While a victim reflects on what he calls naivety, Waikato Police are warning owners of electronic devices to check their security settings after a tourist’s bank account was emptied when his tablet was stolen over the weekend.
District Prevention Manager, Inspector Kent Holdsworth, said a 39-year-old man visiting Hamilton from Australia reported his rental car had been broken into while it was parked at a friend’s home.
“The car was parked up the driveway of the Clarkin Rd property and when he awoke on Sunday morning he found several items including his tablet had been stolen from the boot.
“A short time later the victim came back to the Police Station to advise that offenders had managed to clear out his bank account using credit card details captured when he had purchased various apps such as music, movies and game credits.”
Mr Koldsworth said the victim blamed naivety for the ease in which the thieves accessed his accounts but said Police inquiries suggest a lot of people could easily fall victim to the same type of offending.
“In light of this we’ve sought advice from the New Zealand Bankers’ Association who advise customer security is a major priority for banks in this country and their members work hard to prevent customers from becoming victims of any kind of financial crime.
“An example of this is bank systems monitor account use and can detect unusual spending patterns to help prevent attempts by fraudsters to access accounts. To that end; some tips to help prevent becoming a victim of fraud are included below.”
Fraud safety tips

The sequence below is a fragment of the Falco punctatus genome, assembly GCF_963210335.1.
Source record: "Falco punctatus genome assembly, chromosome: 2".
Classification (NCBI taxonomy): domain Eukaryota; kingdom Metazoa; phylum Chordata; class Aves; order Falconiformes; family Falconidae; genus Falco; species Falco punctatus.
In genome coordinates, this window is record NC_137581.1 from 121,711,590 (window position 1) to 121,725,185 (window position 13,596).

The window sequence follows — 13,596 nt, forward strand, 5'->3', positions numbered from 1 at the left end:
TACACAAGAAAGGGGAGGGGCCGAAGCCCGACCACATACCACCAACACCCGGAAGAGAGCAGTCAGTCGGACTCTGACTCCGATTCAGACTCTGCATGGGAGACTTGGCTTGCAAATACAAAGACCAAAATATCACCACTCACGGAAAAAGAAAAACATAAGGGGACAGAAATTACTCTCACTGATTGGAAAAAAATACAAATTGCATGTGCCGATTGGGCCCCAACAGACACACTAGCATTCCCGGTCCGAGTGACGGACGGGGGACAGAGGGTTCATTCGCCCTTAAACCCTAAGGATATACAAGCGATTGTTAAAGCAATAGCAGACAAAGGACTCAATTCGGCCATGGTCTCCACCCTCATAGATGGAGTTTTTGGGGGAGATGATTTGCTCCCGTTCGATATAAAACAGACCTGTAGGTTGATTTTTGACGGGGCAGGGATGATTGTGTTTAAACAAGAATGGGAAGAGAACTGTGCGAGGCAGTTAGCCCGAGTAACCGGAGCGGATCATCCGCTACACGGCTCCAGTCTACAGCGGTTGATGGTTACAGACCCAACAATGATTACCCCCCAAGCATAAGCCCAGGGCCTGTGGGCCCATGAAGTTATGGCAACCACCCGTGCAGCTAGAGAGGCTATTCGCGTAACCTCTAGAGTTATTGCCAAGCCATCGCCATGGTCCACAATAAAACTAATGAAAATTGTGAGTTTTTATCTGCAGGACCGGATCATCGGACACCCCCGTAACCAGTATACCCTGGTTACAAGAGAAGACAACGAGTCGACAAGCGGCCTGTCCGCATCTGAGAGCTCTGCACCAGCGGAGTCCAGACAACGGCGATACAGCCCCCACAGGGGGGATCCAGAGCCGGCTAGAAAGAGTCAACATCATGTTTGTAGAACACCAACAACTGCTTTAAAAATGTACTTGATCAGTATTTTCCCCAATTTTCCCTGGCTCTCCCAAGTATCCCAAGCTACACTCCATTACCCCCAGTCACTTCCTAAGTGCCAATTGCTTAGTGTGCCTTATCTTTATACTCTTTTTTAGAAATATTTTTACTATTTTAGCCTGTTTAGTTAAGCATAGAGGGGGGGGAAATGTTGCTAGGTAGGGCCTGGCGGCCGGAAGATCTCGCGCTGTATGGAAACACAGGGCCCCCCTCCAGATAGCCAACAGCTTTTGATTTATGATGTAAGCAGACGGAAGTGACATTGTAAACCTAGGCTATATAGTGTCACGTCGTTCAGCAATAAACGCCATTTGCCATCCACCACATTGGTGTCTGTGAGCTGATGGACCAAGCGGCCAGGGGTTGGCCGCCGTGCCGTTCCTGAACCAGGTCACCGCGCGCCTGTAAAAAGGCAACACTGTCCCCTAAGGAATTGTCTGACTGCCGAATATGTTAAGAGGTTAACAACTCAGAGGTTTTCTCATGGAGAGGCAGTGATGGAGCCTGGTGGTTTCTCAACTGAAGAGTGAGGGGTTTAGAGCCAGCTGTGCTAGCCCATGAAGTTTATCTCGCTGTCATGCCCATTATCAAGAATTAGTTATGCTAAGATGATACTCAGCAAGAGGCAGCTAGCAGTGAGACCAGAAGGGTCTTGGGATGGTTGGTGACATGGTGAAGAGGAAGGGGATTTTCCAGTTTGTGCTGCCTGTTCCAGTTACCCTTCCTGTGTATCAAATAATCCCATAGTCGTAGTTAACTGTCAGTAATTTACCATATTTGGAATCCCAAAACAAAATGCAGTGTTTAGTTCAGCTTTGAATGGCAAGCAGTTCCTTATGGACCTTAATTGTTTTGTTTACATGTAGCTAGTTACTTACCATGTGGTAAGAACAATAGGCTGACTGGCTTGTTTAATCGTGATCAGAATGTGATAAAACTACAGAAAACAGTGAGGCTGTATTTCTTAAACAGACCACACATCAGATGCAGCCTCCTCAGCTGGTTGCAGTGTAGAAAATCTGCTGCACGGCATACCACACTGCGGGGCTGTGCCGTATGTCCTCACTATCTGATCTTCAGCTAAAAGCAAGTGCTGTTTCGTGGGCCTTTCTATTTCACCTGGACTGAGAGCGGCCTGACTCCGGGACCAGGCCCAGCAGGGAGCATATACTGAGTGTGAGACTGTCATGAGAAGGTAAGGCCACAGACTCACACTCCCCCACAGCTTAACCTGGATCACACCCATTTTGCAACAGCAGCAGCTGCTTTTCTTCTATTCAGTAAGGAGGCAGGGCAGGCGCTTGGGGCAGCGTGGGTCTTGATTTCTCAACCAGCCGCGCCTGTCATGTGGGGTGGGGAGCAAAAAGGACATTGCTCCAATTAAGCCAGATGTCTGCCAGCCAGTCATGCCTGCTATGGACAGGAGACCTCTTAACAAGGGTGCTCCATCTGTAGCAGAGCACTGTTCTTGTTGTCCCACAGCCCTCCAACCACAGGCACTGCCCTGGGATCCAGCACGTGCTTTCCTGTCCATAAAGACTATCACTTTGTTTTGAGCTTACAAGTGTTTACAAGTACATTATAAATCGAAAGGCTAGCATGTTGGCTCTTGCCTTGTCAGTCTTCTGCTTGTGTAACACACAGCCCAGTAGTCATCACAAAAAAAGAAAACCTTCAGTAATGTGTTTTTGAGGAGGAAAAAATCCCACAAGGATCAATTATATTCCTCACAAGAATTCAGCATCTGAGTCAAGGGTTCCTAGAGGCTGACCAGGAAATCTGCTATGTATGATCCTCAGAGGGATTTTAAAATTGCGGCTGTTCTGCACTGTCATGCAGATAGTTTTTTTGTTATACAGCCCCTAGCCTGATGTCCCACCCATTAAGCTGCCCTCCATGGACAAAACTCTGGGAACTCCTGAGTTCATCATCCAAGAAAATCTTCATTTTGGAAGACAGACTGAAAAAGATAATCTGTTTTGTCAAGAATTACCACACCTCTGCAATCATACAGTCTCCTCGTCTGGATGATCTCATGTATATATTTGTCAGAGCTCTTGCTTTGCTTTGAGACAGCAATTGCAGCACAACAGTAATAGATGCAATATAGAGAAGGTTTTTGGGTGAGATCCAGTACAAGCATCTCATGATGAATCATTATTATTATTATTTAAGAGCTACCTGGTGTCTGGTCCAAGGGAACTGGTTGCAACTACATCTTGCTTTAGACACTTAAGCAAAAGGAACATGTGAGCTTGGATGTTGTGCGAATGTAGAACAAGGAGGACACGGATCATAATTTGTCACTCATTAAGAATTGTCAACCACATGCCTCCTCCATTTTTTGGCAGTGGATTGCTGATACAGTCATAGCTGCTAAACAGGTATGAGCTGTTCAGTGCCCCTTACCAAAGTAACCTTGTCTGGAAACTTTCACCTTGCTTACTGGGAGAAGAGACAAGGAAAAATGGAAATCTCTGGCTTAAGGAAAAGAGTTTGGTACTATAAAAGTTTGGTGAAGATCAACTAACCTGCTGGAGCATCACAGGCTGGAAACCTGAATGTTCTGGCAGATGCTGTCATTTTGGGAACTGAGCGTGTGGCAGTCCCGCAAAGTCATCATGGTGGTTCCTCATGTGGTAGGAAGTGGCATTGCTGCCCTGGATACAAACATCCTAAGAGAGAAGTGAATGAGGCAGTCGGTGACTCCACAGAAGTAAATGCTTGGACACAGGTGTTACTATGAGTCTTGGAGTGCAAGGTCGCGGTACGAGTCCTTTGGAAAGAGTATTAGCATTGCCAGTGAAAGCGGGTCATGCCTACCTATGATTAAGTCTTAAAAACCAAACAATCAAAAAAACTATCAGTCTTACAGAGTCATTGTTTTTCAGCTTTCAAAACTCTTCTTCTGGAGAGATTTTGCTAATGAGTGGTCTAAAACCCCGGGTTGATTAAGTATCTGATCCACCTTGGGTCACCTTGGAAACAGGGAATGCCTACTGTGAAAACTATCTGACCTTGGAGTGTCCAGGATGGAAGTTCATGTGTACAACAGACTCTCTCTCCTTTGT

If you use your mobile device for banking:
• Use your device’s password lock feature.
• Change your passwords periodically, and make sure they are not easily guessable.
• Shield your passwords from people around you.
• Contact your bank immediately if you lose your device or it is stolen.
• Only download apps from trusted sources.
• Keep device operating systems up to date, and update apps when prompted.
• If available, use anti-virus software.
• Check your statements. Advise your bank immediately of any unauthorised transactions.
When shopping and banking online:
• Logon to internet banking by typing in your bank’s full web address. Do not use links that appear to take you to your bank’s website.
• Check you have a secure connection, which is shown by a padlock symbol somewhere on the page, and that the website address starts with ‘https://’. The ‘s’ stands for ‘secure’.
• Avoid public computers and public Wi-Fi for internet banking, e.g. internet cafes, libraries or hotels.
• Protect your identity information and only provide it to trusted people and organisations. This includes your date of birth, address, driver’s licence number and passport details.
• Shop with trusted retailers. Before you provide personal information make sure they will protect that information.
• Keep your anti-virus and firewall software up to date.
• If you suspect you’ve been taken in by a scam, contact your bank and Police immediately.